Thyroid lymphomas are very rare diseases of the thyroid.
We present three patients with thyroid lymphoma administered our department last year. Two of the patients presented with rapidly enlarging neck mass with pressure symptoms, and the other was diagnosed during the evaluation of a thyroid nodule. Two patients had the Hashimotos thyroiditis diagnosis. All the patients underwent surgery, since no exact diagnosis could be established with fine feedle aspiration biopsy (US-FNAB). Decompression surgery or total thyroidectomy could not be performed because of hypervascularity of the masses in first two cases. Severe compression signs improved dramatically with the CHOP-R chemotherapy protocol in these patients. Third patient is still being evaluated for staging of lymphoma.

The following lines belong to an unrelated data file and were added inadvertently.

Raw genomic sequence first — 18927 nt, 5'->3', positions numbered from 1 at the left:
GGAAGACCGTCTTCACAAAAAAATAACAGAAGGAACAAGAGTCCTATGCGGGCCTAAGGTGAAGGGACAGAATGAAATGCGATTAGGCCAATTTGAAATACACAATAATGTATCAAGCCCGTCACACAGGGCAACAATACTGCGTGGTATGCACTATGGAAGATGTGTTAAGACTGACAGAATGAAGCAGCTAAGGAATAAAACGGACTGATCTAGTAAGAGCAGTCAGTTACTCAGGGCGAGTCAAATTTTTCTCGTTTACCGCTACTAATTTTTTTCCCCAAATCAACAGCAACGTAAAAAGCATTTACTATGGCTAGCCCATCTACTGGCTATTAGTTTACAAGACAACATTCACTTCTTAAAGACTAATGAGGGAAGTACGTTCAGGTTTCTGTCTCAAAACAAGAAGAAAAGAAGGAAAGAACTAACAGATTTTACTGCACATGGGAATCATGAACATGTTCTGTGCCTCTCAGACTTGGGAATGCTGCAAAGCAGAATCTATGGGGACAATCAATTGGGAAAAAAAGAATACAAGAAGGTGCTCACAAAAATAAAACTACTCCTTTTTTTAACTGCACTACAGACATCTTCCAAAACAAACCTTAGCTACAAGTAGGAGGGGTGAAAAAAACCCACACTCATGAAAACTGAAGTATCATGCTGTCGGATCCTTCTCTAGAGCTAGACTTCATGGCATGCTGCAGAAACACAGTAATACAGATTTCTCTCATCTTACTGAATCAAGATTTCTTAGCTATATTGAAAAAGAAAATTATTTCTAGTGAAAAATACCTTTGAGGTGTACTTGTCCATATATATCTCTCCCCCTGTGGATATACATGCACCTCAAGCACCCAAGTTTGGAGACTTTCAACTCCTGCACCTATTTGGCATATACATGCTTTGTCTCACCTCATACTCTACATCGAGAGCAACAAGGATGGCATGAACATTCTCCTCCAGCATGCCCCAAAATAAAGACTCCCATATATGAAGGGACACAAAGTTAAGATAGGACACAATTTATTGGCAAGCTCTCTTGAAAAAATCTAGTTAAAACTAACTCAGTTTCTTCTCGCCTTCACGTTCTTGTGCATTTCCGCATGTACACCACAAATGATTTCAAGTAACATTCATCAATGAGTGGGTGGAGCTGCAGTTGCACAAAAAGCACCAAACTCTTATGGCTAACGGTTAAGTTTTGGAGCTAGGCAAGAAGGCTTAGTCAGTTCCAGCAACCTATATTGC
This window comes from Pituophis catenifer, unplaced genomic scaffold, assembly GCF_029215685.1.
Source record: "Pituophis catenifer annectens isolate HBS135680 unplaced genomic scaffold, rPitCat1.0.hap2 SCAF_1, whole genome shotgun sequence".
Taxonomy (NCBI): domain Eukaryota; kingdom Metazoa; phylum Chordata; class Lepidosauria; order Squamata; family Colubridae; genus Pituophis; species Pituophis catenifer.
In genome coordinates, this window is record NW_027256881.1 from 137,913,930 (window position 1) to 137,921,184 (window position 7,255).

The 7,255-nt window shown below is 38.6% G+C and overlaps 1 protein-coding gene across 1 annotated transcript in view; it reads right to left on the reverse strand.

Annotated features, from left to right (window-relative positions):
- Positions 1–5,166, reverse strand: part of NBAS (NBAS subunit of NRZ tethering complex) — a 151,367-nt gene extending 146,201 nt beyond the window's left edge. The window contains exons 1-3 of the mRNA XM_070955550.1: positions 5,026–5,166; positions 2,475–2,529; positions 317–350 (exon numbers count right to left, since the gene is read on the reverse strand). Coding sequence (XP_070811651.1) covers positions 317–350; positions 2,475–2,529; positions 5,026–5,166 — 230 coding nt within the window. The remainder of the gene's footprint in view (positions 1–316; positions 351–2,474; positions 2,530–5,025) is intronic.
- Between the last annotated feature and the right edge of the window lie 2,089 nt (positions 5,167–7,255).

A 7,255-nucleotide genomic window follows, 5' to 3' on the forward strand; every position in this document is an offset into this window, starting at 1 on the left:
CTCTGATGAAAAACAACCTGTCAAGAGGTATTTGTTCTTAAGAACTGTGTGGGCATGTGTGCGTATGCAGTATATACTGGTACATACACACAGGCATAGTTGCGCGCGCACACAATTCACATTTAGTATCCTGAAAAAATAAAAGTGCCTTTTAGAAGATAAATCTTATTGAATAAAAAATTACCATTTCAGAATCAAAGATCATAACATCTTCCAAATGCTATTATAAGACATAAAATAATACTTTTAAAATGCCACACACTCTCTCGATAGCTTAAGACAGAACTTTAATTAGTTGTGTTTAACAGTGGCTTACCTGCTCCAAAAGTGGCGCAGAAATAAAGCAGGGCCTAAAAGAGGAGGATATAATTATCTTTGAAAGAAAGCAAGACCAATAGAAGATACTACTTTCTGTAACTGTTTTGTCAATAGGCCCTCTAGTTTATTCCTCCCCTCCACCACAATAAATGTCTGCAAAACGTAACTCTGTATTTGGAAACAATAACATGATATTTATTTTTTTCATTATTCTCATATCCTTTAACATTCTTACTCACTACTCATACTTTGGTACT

The differential diagnosis of thyroid lymphoma may be problemmatic since most common presentation which is rapidly enlarging neck mass can be confused with anaplastic thyroid cancer and B-symptoms are recorded only 10% of the patients. Relationship between Hashimotos thyroiditis and lymphomas still remains obscure. Suspicion is the most important step for diagnosing thyroid lymphoma. Ultrasonography, US-FNAB and adjunctive techniques (e.g. cytomorphological immunophenotypic and molecular techniques) appear to have an improved overall diagnostic accuracy. Surgery is not a treatment modality for thyroid lymphoma. Surgery may be performed because of the limitations of ultrasonography and US-FNAB for diagnosis or subclassifications of lymphoma.
25 - 29 Apr 2009
European Society of Endocrinology